LOS: A non-traditional school environment sociocracy case study

Apr 28, 2018

Interested in how sociocracy can be implemented in a non-traditional school environment to help organize and solve conflicts? 

 

LOS is a sociocratic school located in the small village of Duerne in the south of the Netherlands. LOS stands for “Leren, Ontdekken, Spelen” – “Learn, Discover, Play”. Instead of classrooms and a curriculum, LOS Deurne has functional spaces in which students and supervisors develop activities. 

LOS students

Founded in 2017 by a group of five mothers familiar with sociocracy, the school has used the dynamic governance model since its inception. While appreciating the structure and sociocratic principles, the group is comfortable with experimenting and changing structures to make it work best for their situation. Significantly, they decided not to force kids into participating in decision making circles, but rather allow them to join if interested. Excitingly, children that have been at the school for some time are now starting to take initiative and organize themselves.  The school had the most trouble implementing conflict mediation circles and has tried several different models. 

“It’s not about ‘whodunnit’ and who gets punishment, but it’s about why did the conflict occur and how can we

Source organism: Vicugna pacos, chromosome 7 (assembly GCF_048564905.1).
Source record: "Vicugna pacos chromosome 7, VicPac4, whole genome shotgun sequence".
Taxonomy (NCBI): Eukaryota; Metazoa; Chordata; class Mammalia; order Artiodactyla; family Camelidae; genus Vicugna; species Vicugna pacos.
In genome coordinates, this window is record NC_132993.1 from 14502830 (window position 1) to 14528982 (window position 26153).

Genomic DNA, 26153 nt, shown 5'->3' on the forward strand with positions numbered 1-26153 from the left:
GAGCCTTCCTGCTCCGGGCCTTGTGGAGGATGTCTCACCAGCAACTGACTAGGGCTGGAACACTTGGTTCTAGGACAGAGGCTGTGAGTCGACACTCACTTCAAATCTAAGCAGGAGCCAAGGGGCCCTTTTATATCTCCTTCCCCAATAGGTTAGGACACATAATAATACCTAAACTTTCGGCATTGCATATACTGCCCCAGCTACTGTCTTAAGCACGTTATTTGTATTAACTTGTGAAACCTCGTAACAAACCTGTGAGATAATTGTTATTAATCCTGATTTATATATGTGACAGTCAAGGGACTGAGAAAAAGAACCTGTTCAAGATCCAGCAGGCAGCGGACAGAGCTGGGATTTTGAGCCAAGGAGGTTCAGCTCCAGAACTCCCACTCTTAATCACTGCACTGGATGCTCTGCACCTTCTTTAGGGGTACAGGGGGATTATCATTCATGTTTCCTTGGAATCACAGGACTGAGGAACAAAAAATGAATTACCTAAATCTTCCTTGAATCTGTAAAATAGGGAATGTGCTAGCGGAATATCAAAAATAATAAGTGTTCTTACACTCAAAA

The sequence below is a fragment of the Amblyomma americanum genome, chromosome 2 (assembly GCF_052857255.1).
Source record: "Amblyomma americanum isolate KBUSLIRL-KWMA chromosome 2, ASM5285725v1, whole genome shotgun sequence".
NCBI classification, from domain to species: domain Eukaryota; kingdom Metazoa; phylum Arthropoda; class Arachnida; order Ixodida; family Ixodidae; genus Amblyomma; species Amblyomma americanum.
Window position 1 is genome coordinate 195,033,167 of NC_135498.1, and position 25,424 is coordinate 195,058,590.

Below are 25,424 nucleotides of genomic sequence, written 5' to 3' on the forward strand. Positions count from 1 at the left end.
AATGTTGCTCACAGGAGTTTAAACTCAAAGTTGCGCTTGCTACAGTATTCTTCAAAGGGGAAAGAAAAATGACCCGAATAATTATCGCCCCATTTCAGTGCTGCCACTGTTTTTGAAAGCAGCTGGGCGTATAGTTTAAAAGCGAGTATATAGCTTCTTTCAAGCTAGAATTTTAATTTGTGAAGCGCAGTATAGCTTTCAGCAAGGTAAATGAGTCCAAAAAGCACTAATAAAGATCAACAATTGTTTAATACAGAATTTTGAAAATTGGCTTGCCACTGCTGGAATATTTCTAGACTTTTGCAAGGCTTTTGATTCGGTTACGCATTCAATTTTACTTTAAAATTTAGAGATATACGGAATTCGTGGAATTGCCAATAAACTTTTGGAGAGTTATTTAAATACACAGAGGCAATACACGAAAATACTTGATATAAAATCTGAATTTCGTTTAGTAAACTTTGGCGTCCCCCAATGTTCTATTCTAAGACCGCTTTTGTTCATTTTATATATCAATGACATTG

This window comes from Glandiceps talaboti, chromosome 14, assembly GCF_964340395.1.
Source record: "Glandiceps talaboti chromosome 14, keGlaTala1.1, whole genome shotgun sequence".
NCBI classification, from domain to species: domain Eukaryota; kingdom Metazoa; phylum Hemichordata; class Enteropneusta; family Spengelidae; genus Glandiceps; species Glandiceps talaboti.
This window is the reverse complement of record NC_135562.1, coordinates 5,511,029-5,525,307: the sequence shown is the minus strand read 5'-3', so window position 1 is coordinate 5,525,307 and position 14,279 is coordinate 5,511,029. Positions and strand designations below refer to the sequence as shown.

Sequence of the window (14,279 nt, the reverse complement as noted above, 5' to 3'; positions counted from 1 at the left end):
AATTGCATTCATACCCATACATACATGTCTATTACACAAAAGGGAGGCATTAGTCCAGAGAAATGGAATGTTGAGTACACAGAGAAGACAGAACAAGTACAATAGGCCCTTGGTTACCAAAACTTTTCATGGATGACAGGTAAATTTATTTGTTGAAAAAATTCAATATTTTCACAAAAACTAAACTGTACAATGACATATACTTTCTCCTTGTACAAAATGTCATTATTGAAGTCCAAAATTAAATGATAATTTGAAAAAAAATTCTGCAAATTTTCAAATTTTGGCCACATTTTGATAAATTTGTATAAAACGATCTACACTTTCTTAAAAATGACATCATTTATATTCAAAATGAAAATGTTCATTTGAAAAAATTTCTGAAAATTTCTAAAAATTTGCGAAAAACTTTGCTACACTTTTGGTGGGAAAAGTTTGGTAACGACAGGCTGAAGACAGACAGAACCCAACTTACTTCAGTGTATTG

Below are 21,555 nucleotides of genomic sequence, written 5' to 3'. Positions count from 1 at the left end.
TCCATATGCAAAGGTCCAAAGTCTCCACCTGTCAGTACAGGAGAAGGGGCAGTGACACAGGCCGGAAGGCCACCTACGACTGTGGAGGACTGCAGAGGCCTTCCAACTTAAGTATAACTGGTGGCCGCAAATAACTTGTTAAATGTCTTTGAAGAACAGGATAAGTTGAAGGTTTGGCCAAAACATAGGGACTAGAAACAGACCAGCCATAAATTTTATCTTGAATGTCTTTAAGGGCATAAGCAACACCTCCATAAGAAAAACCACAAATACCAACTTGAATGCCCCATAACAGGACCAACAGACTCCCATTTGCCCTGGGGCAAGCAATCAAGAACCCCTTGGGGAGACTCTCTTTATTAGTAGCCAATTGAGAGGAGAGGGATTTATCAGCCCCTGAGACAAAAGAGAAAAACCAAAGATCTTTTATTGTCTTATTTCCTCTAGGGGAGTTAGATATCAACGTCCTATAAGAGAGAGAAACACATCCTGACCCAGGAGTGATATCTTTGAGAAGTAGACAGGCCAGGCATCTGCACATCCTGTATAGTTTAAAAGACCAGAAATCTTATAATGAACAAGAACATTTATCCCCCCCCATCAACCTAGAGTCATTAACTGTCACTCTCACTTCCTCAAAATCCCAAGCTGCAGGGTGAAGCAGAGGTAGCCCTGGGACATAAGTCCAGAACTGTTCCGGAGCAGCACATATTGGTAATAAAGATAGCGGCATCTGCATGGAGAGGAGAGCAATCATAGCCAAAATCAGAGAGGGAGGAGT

prevent it or solve it”  

 

One of the founders Mariken Althuizen enjoys sociocracy for its ability to promote open-mindedness and flexibility. Especially, how the decision making process can change your mind. If there is one major teaching she could share from sociocracy with the world, it would be to “Shut up and listen! Everyone talks, but no one listens. So listen. Listen to each other, listen to the kids, listen to everyone with their strange opinions or strange ideas.” Click the button below to read the full case study and learn how LOS is using sociocracy now and going forward.

Read the full case study

Further SoFA Reading

What is a Help Desk?

What is a Help Desk?

After using sociocracy “by the book” for years and very successfully, we have started to introduce a new concept: a Help Desk circle. It introduces a small but extremely powerful nuance in what circles are and how we can decentralize decisions and operations while empowering everyone in the organization in moving things forward that they care about.

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